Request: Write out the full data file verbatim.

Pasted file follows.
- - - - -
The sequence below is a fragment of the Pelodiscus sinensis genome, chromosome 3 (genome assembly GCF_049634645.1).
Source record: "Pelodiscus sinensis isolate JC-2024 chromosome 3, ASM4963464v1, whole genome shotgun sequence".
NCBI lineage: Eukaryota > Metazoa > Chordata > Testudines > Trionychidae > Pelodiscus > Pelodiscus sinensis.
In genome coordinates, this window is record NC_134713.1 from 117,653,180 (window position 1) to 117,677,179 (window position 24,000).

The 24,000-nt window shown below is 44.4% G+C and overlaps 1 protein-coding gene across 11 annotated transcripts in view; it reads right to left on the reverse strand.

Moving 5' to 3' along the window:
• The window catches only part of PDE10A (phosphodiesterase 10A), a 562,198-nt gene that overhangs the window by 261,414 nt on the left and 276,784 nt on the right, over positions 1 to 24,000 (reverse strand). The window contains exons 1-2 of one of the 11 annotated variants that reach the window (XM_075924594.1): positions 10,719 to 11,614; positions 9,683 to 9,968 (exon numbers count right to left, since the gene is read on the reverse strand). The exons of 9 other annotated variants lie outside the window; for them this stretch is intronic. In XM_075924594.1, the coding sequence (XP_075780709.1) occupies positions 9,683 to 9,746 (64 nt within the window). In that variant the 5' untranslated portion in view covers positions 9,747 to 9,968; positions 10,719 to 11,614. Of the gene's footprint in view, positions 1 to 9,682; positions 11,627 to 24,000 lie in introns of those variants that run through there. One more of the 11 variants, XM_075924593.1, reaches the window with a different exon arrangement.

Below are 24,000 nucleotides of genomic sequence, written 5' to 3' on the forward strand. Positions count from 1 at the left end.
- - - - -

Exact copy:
The sequence below is a fragment of the Pelodiscus sinensis genome, chromosome 3 (genome assembly GCF_049634645.1).
Source record: "Pelodiscus sinensis isolate JC-2024 chromosome 3, ASM4963464v1, whole genome shotgun sequence".
NCBI lineage: Eukaryota > Metazoa > Chordata > Testudines > Trionychidae > Pelodiscus > Pelodiscus sinensis.
In genome coordinates, this window is record NC_134713.1 from 117,653,180 (window position 1) to 117,677,179 (window position 24,000).

The 24,000-nt window shown below is 44.4% G+C and overlaps 1 protein-coding gene across 11 annotated transcripts in view; it reads right to left on the reverse strand.

Moving 5' to 3' along the window:
• The window catches only part of PDE10A (phosphodiesterase 10A), a 562,198-nt gene that overhangs the window by 261,414 nt on the left and 276,784 nt on the right, over positions 1 to 24,000 (reverse strand). The window contains exons 1-2 of one of the 11 annotated variants that reach the window (XM_075924594.1): positions 10,719 to 11,614; positions 9,683 to 9,968 (exon numbers count right to left, since the gene is read on the reverse strand). The exons of 9 other annotated variants lie outside the window; for them this stretch is intronic. In XM_075924594.1, the coding sequence (XP_075780709.1) occupies positions 9,683 to 9,746 (64 nt within the window). In that variant the 5' untranslated portion in view covers positions 9,747 to 9,968; positions 10,719 to 11,614. Of the gene's footprint in view, positions 1 to 9,682; positions 11,627 to 24,000 lie in introns of those variants that run through there. One more of the 11 variants, XM_075924593.1, reaches the window with a different exon arrangement.

Below are 24,000 nucleotides of genomic sequence, written 5' to 3' on the forward strand. Positions count from 1 at the left end.